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Knowledge management to support ICT-enabled climate information services

September 15, 2016

As the need for innovative climate smart agriculture solutions become imperative, the demand for effective and efficient climate information services emerges as one of the key issues to ensure food and nutrition security.

To a larger extent, the whole process of providing extension and advisory services requires an approach that recognises the limitations posed by a chosen approach, the potential for re-alignment, and integration of game changing technologies and mechanisms. This should transform the process into an innovative and sustainable model that creates a win-win situation for all stakeholders in the up scaling of climate smart agricultural solutions for cereals and livestock farmers.

The generation and dissemination of effective climate information requires a comprehensive, integrated and sustainable knowledge management approach, which spans across the value chain. At the 'Scaling-Up Climate-Smart Agricultural Solutions' regional workshop some key issues have been reiterated. It is evident that there exist some challenges as well as vast opportunities that should be explored.

Quality of information

The quality of information being captured and or disseminated has to be validated, consistent and meet standards that will ensure farmers are informed to make resilient decisions that will improve their production. Furthermore, the information disseminated should be accompanied by guidance to help the farmers make decisions. This calls for a well-strategized knowledge management process.

Awareness and education

Farmers need to be aware of and be educated on various interventions. It is important to note that lessons should be drawn from farmers as well. They possess useful knowledge that can be used to further improve the formulation of solutions to help them. Education and awareness interventions meant for farmers should also be tailored to ensure that they find it easy to understand and apply.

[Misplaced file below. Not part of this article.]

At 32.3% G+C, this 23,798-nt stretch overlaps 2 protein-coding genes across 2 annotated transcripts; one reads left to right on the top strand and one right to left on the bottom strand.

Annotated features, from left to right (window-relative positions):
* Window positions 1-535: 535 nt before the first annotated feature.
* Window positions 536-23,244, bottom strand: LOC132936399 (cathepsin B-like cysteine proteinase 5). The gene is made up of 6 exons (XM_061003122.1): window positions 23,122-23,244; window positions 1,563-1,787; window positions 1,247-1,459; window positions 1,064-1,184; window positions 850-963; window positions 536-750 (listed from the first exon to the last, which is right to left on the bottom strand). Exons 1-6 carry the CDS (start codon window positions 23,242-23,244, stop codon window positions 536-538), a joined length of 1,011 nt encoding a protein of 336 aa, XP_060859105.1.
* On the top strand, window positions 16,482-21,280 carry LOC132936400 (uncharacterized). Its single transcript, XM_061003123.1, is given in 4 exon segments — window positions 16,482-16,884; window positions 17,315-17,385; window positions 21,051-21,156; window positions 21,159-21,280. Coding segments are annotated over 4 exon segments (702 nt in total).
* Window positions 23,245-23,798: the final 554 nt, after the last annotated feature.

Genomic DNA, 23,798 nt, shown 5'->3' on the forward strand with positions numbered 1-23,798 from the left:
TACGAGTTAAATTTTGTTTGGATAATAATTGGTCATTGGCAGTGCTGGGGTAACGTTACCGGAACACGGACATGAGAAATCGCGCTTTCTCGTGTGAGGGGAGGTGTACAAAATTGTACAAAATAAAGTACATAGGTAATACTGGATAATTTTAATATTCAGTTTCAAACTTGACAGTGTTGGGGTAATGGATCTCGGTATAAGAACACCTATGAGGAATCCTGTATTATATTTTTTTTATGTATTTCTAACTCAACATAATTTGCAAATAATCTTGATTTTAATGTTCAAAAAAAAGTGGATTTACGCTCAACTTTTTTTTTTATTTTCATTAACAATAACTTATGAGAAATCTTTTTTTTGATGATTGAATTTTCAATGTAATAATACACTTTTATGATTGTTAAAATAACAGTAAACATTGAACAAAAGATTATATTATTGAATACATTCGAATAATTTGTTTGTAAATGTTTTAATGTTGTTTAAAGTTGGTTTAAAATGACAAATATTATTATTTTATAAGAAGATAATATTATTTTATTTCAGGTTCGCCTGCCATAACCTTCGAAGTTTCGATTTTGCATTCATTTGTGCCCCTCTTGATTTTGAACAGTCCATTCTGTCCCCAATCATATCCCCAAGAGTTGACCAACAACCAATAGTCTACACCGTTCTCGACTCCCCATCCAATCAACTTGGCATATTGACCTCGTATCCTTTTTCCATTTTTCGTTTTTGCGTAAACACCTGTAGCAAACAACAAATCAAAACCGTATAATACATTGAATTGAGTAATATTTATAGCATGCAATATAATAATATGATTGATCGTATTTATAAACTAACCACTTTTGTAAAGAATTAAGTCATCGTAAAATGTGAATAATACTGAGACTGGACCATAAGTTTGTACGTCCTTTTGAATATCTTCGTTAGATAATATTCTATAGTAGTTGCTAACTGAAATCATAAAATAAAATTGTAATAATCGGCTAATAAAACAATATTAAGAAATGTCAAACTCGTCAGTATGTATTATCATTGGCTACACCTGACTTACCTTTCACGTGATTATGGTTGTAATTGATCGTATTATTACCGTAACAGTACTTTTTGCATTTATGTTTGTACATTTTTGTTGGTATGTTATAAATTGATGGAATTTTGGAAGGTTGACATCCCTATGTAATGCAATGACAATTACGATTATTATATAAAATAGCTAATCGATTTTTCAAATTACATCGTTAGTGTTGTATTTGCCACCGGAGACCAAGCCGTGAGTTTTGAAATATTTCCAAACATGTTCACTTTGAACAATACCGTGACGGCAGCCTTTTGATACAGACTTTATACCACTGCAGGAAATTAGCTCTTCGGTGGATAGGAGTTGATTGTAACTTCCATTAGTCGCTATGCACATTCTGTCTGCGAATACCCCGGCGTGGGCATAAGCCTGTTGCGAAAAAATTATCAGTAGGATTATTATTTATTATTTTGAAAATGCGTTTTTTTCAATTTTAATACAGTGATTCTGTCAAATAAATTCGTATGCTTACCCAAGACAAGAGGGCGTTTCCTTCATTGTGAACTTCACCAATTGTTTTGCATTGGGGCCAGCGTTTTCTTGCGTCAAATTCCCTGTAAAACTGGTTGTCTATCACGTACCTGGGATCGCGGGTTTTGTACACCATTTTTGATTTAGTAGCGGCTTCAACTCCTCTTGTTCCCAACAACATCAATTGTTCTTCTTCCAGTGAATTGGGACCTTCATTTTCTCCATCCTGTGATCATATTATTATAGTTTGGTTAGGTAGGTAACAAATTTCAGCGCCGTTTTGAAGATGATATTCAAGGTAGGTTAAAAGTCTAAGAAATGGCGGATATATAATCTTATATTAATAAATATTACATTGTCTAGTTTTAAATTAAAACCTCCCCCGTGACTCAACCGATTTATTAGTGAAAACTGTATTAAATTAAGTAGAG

Taking advantage of ICT

Information and Communication Technologies (ICTs) have proven to be efficient tools in agricultural extension and advisory services. The diversity of channels to suit farmers of different literacy levels, geographical locations and income levels makes it an even more effective. However, it has been noted that the use of ICT in most cases is costly, which leads to ineffectiveness, and collapse of some initiatives. However, participants at the workshop suggested that sustainable models are required.

Learning from failures and success of already implemented projects indicate that farmer organisations need to create a sense of ownership and help farmers understand the model and repackage services in a way that will improve trust and usefulness. They should be aware of the sustainability aspect and as a result, encourage a user-pay approach, as well as leverage public private partnerships, among other issues.

Applying knowledge management in agricultural extension

While the growing penetration of mobile telephone networks and gadget ownership are recognised, it has also been noted that ICT infrastructure needs to be improved. The successful collaboration between mobile network operators and extension services providers is cardinal to provision of ICT enabled climate smart agricultural solutions.

ICT-enabled extension and advisory services requires that some of the knowledge management for agricultural research and development be automated. It is eminent that the role of extension in technology adoption is clearly mapped and understood. More so, the effective, efficient, and sustainable ways in which knowledge management can be integrated in innovative extension methods to support adoption and up scaling of climate-smart solutions should be explored and validated.

Blog post by Simon Wandila, Social Reporter for the Regional planning meeting on 'Scaling-Up Climate-Smart Agricultural Solutions for Cereals and Livestock Farmers in Southern Africa'.

Ms Hlamalani Ngwenya, an ICT specialist participating in the CTA workshop on scaling up climate-resilient agriculture in Southern Africa, 14-15 September 2016, talks about existing ICT programmes and extension efforts working on climate-smart agriculture in Southern Africa. 

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